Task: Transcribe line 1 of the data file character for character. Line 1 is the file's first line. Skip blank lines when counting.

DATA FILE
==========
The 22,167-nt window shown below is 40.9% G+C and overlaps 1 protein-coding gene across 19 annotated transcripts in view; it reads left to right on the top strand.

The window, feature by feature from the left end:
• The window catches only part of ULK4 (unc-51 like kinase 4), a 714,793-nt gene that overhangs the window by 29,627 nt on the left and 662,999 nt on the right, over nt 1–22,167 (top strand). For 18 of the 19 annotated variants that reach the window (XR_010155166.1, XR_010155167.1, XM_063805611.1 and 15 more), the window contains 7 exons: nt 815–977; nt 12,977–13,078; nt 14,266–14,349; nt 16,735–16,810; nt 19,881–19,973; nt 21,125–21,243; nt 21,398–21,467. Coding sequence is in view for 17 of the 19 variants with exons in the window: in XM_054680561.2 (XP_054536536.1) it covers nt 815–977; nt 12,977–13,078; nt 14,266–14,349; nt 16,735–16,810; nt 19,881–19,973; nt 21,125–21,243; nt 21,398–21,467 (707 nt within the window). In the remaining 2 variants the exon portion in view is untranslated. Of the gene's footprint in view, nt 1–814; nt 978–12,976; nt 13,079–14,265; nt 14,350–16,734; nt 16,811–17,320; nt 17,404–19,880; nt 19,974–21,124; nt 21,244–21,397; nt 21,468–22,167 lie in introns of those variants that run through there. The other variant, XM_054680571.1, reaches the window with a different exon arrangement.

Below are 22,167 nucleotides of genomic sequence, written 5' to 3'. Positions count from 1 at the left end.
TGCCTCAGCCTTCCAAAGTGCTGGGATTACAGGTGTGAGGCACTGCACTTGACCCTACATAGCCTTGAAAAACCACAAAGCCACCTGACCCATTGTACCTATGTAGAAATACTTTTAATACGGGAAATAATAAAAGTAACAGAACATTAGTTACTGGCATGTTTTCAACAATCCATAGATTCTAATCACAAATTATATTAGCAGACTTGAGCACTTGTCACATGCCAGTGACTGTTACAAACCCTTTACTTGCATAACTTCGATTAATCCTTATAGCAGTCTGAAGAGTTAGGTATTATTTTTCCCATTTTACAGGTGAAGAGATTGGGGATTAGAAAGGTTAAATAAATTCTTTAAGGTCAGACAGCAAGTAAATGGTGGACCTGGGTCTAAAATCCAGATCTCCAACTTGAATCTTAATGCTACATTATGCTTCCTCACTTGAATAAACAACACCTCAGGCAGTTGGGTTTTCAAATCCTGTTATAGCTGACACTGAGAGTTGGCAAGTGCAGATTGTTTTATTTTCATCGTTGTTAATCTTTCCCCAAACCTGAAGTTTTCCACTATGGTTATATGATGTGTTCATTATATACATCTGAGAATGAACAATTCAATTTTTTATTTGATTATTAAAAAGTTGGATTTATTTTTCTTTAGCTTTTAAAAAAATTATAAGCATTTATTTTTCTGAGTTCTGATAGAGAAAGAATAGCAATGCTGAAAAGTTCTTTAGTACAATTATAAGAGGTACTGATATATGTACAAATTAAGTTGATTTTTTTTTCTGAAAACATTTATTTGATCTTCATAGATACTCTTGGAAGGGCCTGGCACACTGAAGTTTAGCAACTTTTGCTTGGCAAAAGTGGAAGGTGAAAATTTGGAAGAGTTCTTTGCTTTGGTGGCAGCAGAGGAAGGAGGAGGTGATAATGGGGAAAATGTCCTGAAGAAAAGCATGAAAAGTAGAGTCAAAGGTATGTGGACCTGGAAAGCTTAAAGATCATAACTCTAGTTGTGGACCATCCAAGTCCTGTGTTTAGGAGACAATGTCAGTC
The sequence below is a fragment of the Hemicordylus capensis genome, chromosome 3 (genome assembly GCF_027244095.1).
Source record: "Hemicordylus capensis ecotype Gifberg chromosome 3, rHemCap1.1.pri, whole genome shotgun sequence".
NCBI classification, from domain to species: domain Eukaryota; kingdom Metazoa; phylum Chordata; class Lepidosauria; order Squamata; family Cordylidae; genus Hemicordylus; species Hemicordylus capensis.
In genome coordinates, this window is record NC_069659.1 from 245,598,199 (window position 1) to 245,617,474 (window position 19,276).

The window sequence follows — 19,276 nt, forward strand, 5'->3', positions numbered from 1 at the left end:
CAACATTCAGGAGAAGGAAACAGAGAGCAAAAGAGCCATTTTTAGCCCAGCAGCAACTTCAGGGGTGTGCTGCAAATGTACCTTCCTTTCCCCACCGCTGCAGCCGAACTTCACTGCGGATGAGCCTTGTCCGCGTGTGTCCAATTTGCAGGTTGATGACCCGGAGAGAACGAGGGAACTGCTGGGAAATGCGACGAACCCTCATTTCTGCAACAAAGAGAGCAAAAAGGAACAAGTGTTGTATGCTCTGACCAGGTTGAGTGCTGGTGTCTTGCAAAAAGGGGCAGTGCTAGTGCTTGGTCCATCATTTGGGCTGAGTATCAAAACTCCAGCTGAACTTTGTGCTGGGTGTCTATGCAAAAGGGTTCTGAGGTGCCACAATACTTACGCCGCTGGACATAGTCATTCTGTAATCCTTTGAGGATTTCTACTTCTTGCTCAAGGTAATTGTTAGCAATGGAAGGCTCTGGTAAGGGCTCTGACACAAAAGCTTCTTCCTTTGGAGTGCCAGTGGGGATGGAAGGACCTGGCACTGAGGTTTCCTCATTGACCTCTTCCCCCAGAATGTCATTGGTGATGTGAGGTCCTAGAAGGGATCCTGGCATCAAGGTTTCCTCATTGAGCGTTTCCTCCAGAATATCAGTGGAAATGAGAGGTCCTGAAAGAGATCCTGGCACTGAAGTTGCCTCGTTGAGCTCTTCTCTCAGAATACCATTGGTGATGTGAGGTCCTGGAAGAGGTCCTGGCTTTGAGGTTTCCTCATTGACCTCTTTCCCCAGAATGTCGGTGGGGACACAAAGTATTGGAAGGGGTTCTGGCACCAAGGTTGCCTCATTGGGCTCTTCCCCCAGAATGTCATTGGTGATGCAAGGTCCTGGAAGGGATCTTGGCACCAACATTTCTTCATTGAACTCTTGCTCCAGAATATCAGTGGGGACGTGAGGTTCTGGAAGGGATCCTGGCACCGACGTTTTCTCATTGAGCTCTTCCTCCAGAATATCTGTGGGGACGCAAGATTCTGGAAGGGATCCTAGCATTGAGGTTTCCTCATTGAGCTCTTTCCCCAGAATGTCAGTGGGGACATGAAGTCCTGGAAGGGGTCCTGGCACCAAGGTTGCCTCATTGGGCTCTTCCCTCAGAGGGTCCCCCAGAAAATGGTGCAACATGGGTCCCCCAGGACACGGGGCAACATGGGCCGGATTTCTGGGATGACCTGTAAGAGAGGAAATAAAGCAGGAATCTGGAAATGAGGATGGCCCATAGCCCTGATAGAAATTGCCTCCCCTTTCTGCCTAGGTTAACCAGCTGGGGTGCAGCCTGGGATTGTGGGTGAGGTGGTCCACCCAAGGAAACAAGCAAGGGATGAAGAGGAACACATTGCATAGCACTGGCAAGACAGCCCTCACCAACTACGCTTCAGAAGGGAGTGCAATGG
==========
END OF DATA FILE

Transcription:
The 22,167-nt window shown below is 40.9% G+C and overlaps 1 protein-coding gene across 19 annotated transcripts in view; it reads left to right on the top strand.